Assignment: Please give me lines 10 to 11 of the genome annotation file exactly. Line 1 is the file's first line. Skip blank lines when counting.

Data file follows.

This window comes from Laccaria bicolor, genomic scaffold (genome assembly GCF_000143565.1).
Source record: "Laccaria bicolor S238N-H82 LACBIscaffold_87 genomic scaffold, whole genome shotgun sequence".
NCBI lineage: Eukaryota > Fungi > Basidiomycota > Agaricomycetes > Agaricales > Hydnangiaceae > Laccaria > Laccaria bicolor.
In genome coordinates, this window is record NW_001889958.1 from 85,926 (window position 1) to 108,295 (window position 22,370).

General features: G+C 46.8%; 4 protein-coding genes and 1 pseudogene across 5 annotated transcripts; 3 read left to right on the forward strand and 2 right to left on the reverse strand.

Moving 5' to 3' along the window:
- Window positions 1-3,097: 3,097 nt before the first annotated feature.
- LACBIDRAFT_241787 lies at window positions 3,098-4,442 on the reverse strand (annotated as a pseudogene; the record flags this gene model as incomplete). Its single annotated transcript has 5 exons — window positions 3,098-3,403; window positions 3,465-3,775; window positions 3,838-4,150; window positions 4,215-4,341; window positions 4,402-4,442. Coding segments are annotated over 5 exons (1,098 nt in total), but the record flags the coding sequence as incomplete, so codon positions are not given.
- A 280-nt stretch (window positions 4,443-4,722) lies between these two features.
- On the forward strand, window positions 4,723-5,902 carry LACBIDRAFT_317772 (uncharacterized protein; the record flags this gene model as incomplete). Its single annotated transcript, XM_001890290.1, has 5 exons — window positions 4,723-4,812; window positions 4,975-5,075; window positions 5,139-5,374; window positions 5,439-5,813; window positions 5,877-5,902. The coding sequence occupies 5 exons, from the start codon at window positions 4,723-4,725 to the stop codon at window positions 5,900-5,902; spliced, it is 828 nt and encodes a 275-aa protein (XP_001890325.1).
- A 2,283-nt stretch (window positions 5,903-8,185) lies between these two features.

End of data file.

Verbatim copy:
- On the forward strand, window positions 4,723-5,902 carry LACBIDRAFT_317772 (uncharacterized protein; the record flags this gene model as incomplete). Its single annotated transcript, XM_001890290.1, has 5 exons — window positions 4,723-4,812; window positions 4,975-5,075; window positions 5,139-5,374; window positions 5,439-5,813; window positions 5,877-5,902. The coding sequence occupies 5 exons, from the start codon at window positions 4,723-4,725 to the stop codon at window positions 5,900-5,902; spliced, it is 828 nt and encodes a 275-aa protein (XP_001890325.1).
- A 2,283-nt stretch (window positions 5,903-8,185) lies between these two features.